Fifty years ago wolf sightings were reported in Mississippi at least as frequently as panther sightings are today, especially by hunters in the Delta between the Mississippi and the levee.
Most, if not all, of those “wolves” seen by Mississippians were probably coyotes, which, though not very common in Mississippi until the 1970s or 80s, have been around the Magnolia State at least since the 1930s.
While coyote sightings are so common these days as to be unremarkable, reports of wolf sightings in Mississippi are almost unheard of, probably because observers today generally know the animals they are seeing are coyotes and they never imagine them to be wolves.
Wolves probably disappeared from Mississippi at least by the 1950s, if not earlier. The last confirmed wolf killing in Mississippi occurred in 1946 in Claiborne County. At one time, though, they were quite common.
Fewer sounds were more familiar to early American settlers than the wild, weird, nocturnes of wolves. Their haunting serenades must have been especially unnerving to the pioneers of the Deep South, where the moss-draped forests and dense canebrakes already were mysterious enough without the addition of the wolf's banshee-like baying.
Still, some found a strange, romantic comfort in the wild canine's nighttime singing. “The howling of the wolf,” wrote early Delta resident and later Mississippi governor Benjamin G. Humphreys (for whom Humphreys County was named) “was the lullaby of my infant slumbers.”
Biologists have longed believed the predominate Mississippi wolf species was the red wolf (Canis rufus ). Not nearly as well-known or widely distributed was the gray wolf (Canis lupus) of the west and north or the timber wolf ( Canis lupus lycaon) of the north and east.
The red wolf roamed America's woodlands from Texas to the Carolinas, and from the Gulf of Mexico to the Ohio River Valley. Despite his name, rufus historically came in a wide range of colors from buff to black and just about every shade in between, including the reddish phase from which the species took its name.
Typically weighing from 40 to 80 pounds, the red wolf averaged only about two thirds the size of the gray wolf (Canis lupus). But, like his larger cousin, the red had a longer, more "wolfish" muzzle than the comparatively snub nosed and much smaller coyote. The red, though, was less sociable than the larger gray canine, preferring small hunting groups to the large packs associated with Canis lupus. The red wolf, rarely tackled large prey, preferring to make his meals of rabbits and small rodents.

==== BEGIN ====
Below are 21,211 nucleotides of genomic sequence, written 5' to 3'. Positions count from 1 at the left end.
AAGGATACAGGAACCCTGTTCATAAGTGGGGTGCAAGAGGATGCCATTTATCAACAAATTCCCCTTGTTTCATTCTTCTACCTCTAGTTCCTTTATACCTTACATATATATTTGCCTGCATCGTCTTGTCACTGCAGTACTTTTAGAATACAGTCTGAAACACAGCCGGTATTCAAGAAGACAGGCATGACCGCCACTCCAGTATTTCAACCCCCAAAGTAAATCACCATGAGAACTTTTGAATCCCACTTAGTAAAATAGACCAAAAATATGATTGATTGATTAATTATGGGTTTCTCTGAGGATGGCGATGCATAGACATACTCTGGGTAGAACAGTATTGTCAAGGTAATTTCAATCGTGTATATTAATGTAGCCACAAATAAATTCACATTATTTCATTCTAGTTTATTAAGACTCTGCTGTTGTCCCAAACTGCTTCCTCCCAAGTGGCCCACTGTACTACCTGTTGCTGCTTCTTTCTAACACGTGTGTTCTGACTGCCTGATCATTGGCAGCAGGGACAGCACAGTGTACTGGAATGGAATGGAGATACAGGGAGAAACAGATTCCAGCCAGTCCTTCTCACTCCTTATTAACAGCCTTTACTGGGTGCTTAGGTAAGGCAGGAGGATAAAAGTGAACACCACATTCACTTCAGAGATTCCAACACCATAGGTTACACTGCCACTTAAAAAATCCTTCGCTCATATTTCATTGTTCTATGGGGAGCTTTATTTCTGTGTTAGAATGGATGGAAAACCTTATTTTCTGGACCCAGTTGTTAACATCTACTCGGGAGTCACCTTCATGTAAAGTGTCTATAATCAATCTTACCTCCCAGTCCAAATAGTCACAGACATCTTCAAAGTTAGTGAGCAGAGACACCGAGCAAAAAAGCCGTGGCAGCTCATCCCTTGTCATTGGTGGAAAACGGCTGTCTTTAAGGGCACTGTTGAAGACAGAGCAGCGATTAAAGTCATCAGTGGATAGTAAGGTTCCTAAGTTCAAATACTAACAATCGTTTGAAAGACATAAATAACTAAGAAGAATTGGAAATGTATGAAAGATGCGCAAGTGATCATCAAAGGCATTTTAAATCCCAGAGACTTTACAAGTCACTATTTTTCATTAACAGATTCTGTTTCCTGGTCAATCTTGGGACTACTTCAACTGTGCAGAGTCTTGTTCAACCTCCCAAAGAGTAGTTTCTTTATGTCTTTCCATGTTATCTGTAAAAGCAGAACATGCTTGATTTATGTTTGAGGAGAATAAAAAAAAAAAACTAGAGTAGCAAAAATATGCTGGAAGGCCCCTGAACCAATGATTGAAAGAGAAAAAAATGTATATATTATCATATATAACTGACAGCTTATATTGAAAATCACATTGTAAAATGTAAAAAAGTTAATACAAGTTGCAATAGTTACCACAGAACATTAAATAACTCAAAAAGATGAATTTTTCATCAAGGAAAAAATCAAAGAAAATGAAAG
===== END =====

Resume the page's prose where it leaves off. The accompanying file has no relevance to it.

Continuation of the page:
Mississippi writer J. F. H. Claiborne (1809-1884), though, once watched a pack of south Mississippi wolves bring down a full grown whitetail buck. Experts say the red wolf generally was a shy creature that avoided humans. Coahoma County, Mississippi’s, Robert Eager Bobo, 19th century bear hunter and acknowledged expert on the Delta wilderness of the post Civil War era, however, once told of a man he knew who was treed by a pack of wolves and broke his rifle trying to club them away (after using up his ammunition) before he was finally rescued by a group of hunters. Apparently no one bothered to tell those wolves that they were not a danger to humans!
While perhaps only rarely threatening people, red wolves did manage to kill a lot of livestock. Consequently, farmers and ranchers trapped, poisoned, or shot the animals at every opportunity. By the late 1800's that relentless killing, together with a dramatic increase in the destruction of southern woodlands, had greatly diminished the red wolf's original range, and the howl of the red wolf became, in most areas, little more than a shadowy memory.